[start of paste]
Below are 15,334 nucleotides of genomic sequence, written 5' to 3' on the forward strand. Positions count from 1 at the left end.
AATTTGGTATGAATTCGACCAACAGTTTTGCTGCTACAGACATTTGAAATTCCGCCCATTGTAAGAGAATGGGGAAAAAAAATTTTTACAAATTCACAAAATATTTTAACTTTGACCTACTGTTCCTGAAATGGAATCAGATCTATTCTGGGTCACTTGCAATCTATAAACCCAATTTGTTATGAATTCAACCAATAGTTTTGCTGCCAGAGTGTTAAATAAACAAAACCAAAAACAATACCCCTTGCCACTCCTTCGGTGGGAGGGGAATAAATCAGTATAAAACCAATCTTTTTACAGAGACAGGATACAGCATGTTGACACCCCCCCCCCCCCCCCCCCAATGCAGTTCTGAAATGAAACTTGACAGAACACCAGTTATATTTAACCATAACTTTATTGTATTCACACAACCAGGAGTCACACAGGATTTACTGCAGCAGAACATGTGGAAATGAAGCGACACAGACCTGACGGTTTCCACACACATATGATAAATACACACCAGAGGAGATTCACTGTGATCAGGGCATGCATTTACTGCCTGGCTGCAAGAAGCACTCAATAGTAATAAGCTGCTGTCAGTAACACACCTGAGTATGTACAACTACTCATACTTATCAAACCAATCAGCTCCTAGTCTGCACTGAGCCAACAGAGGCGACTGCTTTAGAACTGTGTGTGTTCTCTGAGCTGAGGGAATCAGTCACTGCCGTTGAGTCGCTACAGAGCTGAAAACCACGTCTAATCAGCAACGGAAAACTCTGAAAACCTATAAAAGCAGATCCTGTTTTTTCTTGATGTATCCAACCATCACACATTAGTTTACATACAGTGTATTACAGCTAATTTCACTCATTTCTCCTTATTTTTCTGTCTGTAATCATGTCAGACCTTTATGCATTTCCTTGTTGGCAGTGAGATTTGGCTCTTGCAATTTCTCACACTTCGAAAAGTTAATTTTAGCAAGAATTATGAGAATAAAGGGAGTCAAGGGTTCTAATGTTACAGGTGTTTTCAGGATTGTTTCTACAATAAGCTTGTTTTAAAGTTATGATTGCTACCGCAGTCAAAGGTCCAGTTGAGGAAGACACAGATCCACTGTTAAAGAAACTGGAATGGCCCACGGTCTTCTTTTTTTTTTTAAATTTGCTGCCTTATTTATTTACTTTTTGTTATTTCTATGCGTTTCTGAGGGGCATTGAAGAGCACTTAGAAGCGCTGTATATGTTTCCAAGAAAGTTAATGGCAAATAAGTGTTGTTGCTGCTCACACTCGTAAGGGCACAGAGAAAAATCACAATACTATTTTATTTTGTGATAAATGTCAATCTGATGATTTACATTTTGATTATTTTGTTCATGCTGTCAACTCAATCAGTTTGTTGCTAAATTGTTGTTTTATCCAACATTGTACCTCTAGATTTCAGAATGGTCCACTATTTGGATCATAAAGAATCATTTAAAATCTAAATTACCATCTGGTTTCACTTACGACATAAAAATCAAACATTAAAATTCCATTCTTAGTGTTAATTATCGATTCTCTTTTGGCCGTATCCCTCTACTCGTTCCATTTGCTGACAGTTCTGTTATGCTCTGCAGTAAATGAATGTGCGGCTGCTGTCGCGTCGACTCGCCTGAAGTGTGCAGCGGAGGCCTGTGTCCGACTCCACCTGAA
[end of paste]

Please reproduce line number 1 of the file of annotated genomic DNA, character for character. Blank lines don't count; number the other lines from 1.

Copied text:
Below are 15,334 nucleotides of genomic sequence, written 5' to 3' on the forward strand. Positions count from 1 at the left end.